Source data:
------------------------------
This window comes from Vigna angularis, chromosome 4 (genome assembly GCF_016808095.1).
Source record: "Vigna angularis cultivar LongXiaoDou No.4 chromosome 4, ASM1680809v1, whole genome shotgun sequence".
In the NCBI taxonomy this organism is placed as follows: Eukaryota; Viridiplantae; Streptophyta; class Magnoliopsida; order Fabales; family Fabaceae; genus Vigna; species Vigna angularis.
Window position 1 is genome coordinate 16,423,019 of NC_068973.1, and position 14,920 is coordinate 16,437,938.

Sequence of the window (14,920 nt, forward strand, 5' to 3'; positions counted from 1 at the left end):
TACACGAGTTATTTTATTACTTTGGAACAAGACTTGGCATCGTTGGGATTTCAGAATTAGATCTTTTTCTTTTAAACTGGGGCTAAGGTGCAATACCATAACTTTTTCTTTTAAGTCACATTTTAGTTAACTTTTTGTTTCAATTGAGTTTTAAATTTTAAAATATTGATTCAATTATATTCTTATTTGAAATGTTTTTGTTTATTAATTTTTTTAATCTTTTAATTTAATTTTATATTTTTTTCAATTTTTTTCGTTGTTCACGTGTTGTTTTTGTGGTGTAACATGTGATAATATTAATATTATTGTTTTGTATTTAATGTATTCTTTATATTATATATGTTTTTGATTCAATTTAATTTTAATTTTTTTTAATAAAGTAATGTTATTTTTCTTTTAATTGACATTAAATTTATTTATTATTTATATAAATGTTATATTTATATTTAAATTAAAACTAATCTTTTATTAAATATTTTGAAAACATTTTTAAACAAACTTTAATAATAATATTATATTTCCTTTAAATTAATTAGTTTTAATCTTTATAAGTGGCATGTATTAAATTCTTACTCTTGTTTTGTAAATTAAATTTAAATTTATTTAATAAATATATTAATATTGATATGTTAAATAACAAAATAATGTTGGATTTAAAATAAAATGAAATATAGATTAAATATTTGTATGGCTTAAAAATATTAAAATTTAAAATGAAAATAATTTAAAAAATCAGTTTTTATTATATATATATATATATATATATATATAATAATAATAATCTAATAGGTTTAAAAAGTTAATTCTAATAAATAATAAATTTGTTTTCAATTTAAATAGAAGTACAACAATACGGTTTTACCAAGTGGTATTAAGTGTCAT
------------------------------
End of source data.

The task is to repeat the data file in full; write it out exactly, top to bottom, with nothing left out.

This window comes from Vigna angularis, chromosome 4 (genome assembly GCF_016808095.1).
Source record: "Vigna angularis cultivar LongXiaoDou No.4 chromosome 4, ASM1680809v1, whole genome shotgun sequence".
In the NCBI taxonomy this organism is placed as follows: Eukaryota; Viridiplantae; Streptophyta; class Magnoliopsida; order Fabales; family Fabaceae; genus Vigna; species Vigna angularis.
Window position 1 is genome coordinate 16,423,019 of NC_068973.1, and position 14,920 is coordinate 16,437,938.

Sequence of the window (14,920 nt, forward strand, 5' to 3'; positions counted from 1 at the left end):
TACACGAGTTATTTTATTACTTTGGAACAAGACTTGGCATCGTTGGGATTTCAGAATTAGATCTTTTTCTTTTAAACTGGGGCTAAGGTGCAATACCATAACTTTTTCTTTTAAGTCACATTTTAGTTAACTTTTTGTTTCAATTGAGTTTTAAATTTTAAAATATTGATTCAATTATATTCTTATTTGAAATGTTTTTGTTTATTAATTTTTTTAATCTTTTAATTTAATTTTATATTTTTTTCAATTTTTTTCGTTGTTCACGTGTTGTTTTTGTGGTGTAACATGTGATAATATTAATATTATTGTTTTGTATTTAATGTATTCTTTATATTATATATGTTTTTGATTCAATTTAATTTTAATTTTTTTTAATAAAGTAATGTTATTTTTCTTTTAATTGACATTAAATTTATTTATTATTTATATAAATGTTATATTTATATTTAAATTAAAACTAATCTTTTATTAAATATTTTGAAAACATTTTTAAACAAACTTTAATAATAATATTATATTTCCTTTAAATTAATTAGTTTTAATCTTTATAAGTGGCATGTATTAAATTCTTACTCTTGTTTTGTAAATTAAATTTAAATTTATTTAATAAATATATTAATATTGATATGTTAAATAACAAAATAATGTTGGATTTAAAATAAAATGAAATATAGATTAAATATTTGTATGGCTTAAAAATATTAAAATTTAAAATGAAAATAATTTAAAAAATCAGTTTTTATTATATATATATATATATATATATATATAATAATAATAATCTAATAGGTTTAAAAAGTTAATTCTAATAAATAATAAATTTGTTTTCAATTTAAATAGAAGTACAACAATACGGTTTTACCAAGTGGTATTAAGTGTCAT